Heavy rains in Tamil Nadu disrupt vegetable supplies in Kerala; prices soar

Written by M Sarita Varma | Thiruvananthapuram | Updated: Dec 19 2010, 04:44am hrs
Vegetable prices in Kerala have sky-rocketed because of shortage in supply from Tamil Nadu and high local demand due to Sabarimala pilgrimage season.

Besides, heavy rains in vegetable-growing regions of Tamil Nadu and rising demand within the state for Sabarimala fast season, pre-festival stock-building by vegetable exporters in Tamil Nadu, Karnataka and Andhra Pradesh has also affected supplies in local wholesale markets, G Kaliappan, secretary, wholesale vegetable merchants association, told FE. Ironically, exports of perishable cargo to the Gulf has not been affected. Price of onion is in the Rs 40-42 range this week compared to Rs 30, last month. From Rs 25 per kilo, the price of the modest drumstick has moved up to a whopping Rs 65-90 per kilo in the last fortnight.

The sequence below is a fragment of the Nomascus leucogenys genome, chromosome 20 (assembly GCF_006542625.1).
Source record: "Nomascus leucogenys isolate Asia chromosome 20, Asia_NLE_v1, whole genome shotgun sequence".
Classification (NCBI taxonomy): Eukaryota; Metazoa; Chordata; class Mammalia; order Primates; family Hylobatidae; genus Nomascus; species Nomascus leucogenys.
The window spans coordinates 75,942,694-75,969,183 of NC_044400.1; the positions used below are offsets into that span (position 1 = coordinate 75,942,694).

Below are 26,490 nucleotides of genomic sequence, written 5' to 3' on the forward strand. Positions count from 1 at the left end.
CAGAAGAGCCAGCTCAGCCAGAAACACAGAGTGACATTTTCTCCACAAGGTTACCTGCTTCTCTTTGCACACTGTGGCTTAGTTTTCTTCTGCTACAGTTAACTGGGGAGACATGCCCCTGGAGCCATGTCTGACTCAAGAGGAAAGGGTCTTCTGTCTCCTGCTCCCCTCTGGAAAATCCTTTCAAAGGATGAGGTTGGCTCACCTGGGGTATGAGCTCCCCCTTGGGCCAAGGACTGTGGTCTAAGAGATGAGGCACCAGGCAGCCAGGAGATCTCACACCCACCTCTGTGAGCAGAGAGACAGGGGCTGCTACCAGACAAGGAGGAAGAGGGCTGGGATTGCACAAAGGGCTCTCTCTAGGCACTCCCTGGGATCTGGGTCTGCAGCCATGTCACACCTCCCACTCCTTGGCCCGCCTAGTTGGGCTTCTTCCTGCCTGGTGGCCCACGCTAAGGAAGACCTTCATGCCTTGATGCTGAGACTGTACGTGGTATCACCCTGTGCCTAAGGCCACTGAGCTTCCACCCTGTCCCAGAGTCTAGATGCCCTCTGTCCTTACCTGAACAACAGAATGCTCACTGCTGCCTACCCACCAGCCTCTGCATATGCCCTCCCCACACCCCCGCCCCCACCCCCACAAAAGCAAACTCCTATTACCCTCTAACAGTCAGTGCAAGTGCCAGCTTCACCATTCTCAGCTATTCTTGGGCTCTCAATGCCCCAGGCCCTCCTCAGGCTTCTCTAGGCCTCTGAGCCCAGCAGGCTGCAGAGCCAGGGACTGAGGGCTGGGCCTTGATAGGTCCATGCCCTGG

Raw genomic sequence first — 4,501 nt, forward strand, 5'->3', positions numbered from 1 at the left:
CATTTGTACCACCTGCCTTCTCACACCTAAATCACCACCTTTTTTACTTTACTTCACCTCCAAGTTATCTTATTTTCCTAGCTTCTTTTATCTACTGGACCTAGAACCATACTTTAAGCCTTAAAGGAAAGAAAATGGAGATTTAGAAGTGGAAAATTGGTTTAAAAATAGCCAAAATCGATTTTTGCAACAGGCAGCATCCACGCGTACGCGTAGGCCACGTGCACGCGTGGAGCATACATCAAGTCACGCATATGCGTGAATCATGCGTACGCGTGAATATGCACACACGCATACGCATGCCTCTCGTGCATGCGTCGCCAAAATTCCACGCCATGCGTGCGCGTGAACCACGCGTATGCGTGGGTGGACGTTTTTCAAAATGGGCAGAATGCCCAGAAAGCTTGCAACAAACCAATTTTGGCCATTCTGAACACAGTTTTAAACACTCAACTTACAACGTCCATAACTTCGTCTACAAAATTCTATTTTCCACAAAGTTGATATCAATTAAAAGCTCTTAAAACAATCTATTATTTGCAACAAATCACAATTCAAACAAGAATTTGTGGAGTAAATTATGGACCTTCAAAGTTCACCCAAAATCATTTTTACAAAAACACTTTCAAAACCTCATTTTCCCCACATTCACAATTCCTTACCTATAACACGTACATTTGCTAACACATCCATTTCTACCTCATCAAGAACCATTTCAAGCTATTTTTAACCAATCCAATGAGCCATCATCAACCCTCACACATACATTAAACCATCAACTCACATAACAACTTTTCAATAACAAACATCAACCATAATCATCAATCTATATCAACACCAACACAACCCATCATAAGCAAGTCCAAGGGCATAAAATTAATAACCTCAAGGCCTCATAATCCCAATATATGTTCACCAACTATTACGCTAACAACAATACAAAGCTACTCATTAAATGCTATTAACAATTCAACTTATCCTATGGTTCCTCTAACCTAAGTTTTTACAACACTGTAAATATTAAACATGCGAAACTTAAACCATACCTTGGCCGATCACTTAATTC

Price of okra (ladys finger) and cabbage has climbed to Rs 28, carrot to Rs 42 a kg and cowpea to Rs 34 per kg. Price of onion had moved up to Rs 40 a kg while price of shallots had eased slightly over the month to Rs.30 a kg. Bitter gourd costs Rs 50 per kg, where a month ago, the price was relatively sweet at Rs 36 per kg.

Only potato, tapioca, banana (nendran variety), raw mango and tapioca seemed relatively immune to inflation, says NH Shameed, general secretary, Ernakulam Market Stall Owners Association. Although onion price is ruling high, that of shallots has slightly fallen to Rs 30 per kg.

The vegetable inflow to Kerala markets from Tamil Nadu farms have come down at least 25%, following rains in Kambam, Theni and Kanyakumari ares of Tamil Nadu. In Chalai market of Thiruvanathapuram, vegetable supplies have tapered from an average of 20 lorry loads per day to 15 lorry loads per day. In Kochi, this has gone down from an average of 22 lorry loads to 16 lorry loads per day. One lorry load is approximately 15 tonne vegetables.

It is usual that there is higher vegetable demand from households in December, but crop damage in Tamil Nadu has not so far coincided with this demand, says MKamalakannan from Shuchindram, who plies vegetable lorries from Kanyakumari to Kerala markets.

According to a study in 2004, Kerala imports about Rs 1,000-crore worth vegetables from Tamil Nadu and South Karnataka. Two years ago, Kerala Government had worked out a plan for creating 1,000 organic vegetable villages, bringing 5,000 hectares of land under vegetable cultivation.